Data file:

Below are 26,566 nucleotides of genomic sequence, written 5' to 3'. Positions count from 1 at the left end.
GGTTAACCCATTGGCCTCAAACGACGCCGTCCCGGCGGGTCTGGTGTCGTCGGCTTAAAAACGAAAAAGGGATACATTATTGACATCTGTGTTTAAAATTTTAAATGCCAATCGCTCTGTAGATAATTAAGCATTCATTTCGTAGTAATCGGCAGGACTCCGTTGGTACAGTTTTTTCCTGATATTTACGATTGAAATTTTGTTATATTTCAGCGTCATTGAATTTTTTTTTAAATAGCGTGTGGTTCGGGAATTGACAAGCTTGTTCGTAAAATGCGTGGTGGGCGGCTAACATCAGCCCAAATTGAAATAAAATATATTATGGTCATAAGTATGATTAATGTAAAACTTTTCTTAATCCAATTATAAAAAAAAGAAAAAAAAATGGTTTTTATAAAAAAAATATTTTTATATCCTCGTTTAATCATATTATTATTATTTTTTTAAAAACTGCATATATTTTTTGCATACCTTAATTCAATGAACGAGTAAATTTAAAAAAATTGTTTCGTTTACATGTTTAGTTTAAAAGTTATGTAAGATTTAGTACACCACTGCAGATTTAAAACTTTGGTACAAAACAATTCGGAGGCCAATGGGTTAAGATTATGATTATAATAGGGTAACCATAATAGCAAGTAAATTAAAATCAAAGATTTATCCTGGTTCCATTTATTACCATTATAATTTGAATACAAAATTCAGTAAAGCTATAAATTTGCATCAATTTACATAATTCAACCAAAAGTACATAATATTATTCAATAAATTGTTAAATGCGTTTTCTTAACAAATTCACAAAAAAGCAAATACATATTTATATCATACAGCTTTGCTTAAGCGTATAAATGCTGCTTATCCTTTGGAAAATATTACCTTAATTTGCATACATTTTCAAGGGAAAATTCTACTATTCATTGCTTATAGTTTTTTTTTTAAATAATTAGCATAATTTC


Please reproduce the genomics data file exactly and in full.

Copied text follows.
Below are 26,566 nucleotides of genomic sequence, written 5' to 3'. Positions count from 1 at the left end.
GGTTAACCCATTGGCCTCAAACGACGCCGTCCCGGCGGGTCTGGTGTCGTCGGCTTAAAAACGAAAAAGGGATACATTATTGACATCTGTGTTTAAAATTTTAAATGCCAATCGCTCTGTAGATAATTAAGCATTCATTTCGTAGTAATCGGCAGGACTCCGTTGGTACAGTTTTTTCCTGATATTTACGATTGAAATTTTGTTATATTTCAGCGTCATTGAATTTTTTTTTAAATAGCGTGTGGTTCGGGAATTGACAAGCTTGTTCGTAAAATGCGTGGTGGGCGGCTAACATCAGCCCAAATTGAAATAAAATATATTATGGTCATAAGTATGATTAATGTAAAACTTTTCTTAATCCAATTATAAAAAAAAGAAAAAAAAATGGTTTTTATAAAAAAAATATTTTTATATCCTCGTTTAATCATATTATTATTATTTTTTTAAAAACTGCATATATTTTTTGCATACCTTAATTCAATGAACGAGTAAATTTAAAAAAATTGTTTCGTTTACATGTTTAGTTTAAAAGTTATGTAAGATTTAGTACACCACTGCAGATTTAAAACTTTGGTACAAAACAATTCGGAGGCCAATGGGTTAAGATTATGATTATAATAGGGTAACCATAATAGCAAGTAAATTAAAATCAAAGATTTATCCTGGTTCCATTTATTACCATTATAATTTGAATACAAAATTCAGTAAAGCTATAAATTTGCATCAATTTACATAATTCAACCAAAAGTACATAATATTATTCAATAAATTGTTAAATGCGTTTTCTTAACAAATTCACAAAAAAGCAAATACATATTTATATCATACAGCTTTGCTTAAGCGTATAAATGCTGCTTATCCTTTGGAAAATATTACCTTAATTTGCATACATTTTCAAGGGAAAATTCTACTATTCATTGCTTATAGTTTTTTTTTTAAATAATTAGCATAATTTC